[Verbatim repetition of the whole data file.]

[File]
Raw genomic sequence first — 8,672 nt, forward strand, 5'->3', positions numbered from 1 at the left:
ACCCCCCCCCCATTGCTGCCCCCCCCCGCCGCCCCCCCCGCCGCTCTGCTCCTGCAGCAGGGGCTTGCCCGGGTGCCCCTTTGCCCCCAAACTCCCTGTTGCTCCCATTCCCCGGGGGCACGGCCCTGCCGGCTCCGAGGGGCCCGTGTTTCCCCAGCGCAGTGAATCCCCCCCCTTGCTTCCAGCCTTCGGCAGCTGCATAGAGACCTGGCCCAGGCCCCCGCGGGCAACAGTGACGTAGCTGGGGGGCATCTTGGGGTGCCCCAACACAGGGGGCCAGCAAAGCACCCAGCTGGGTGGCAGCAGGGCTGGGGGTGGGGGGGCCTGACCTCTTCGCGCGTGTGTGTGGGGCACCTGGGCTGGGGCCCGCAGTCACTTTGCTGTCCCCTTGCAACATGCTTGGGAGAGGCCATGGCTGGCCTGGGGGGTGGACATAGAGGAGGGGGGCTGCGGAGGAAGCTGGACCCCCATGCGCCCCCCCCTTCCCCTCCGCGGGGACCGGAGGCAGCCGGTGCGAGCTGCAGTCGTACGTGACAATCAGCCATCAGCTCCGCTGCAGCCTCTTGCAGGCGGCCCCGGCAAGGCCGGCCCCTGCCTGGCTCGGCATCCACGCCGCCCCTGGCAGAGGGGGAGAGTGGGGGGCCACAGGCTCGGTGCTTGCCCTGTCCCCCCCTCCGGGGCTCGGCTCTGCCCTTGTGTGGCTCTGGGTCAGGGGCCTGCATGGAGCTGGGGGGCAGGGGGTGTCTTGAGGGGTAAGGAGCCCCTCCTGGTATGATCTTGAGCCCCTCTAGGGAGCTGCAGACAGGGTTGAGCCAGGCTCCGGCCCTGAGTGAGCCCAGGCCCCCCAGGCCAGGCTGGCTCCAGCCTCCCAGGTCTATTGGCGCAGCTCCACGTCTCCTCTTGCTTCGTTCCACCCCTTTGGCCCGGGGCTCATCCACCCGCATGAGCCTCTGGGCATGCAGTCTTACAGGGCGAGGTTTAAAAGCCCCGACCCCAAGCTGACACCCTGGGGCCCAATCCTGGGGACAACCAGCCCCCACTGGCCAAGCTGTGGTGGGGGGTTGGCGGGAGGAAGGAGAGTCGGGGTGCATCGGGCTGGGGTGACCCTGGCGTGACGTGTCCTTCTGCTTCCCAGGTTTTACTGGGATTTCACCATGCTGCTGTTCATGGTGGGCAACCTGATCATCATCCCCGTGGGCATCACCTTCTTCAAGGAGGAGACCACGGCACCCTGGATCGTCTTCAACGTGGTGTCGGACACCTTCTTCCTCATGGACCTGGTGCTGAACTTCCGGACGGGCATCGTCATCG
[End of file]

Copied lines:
Raw genomic sequence first — 8,672 nt, forward strand, 5'->3', positions numbered from 1 at the left:
ACCCCCCCCCCATTGCTGCCCCCCCCCGCCGCCCCCCCCGCCGCTCTGCTCCTGCAGCAGGGGCTTGCCCGGGTGCCCCTTTGCCCCCAAACTCCCTGTTGCTCCCATTCCCCGGGGGCACGGCCCTGCCGGCTCCGAGGGGCCCGTGTTTCCCCAGCGCAGTGAATCCCCCCCCTTGCTTCCAGCCTTCGGCAGCTGCATAGAGACCTGGCCCAGGCCCCCGCGGGCAACAGTGACGTAGCTGGGGGGCATCTTGGGGTGCCCCAACACAGGGGGCCAGCAAAGCACCCAGCTGGGTGGCAGCAGGGCTGGGGGTGGGGGGGCCTGACCTCTTCGCGCGTGTGTGTGGGGCACCTGGGCTGGGGCCCGCAGTCACTTTGCTGTCCCCTTGCAACATGCTTGGGAGAGGCCATGGCTGGCCTGGGGGGTGGACATAGAGGAGGGGGGCTGCGGAGGAAGCTGGACCCCCATGCGCCCCCCCCTTCCCCTCCGCGGGGACCGGAGGCAGCCGGTGCGAGCTGCAGTCGTACGTGACAATCAGCCATCAGCTCCGCTGCAGCCTCTTGCAGGCGGCCCCGGCAAGGCCGGCCCCTGCCTGGCTCGGCATCCACGCCGCCCCTGGCAGAGGGGGAGAGTGGGGGGCCACAGGCTCGGTGCTTGCCCTGTCCCCCCCTCCGGGGCTCGGCTCTGCCCTTGTGTGGCTCTGGGTCAGGGGCCTGCATGGAGCTGGGGGGCAGGGGGTGTCTTGAGGGGTAAGGAGCCCCTCCTGGTATGATCTTGAGCCCCTCTAGGGAGCTGCAGACAGGGTTGAGCCAGGCTCCGGCCCTGAGTGAGCCCAGGCCCCCCAGGCCAGGCTGGCTCCAGCCTCCCAGGTCTATTGGCGCAGCTCCACGTCTCCTCTTGCTTCGTTCCACCCCTTTGGCCCGGGGCTCATCCACCCGCATGAGCCTCTGGGCATGCAGTCTTACAGGGCGAGGTTTAAAAGCCCCGACCCCAAGCTGACACCCTGGGGCCCAATCCTGGGGACAACCAGCCCCCACTGGCCAAGCTGTGGTGGGGGGTTGGCGGGAGGAAGGAGAGTCGGGGTGCATCGGGCTGGGGTGACCCTGGCGTGACGTGTCCTTCTGCTTCCCAGGTTTTACTGGGATTTCACCATGCTGCTGTTCATGGTGGGCAACCTGATCATCATCCCCGTGGGCATCACCTTCTTCAAGGAGGAGACCACGGCACCCTGGATCGTCTTCAACGTGGTGTCGGACACCTTCTTCCTCATGGACCTGGTGCTGAACTTCCGGACGGGCATCGTCATCG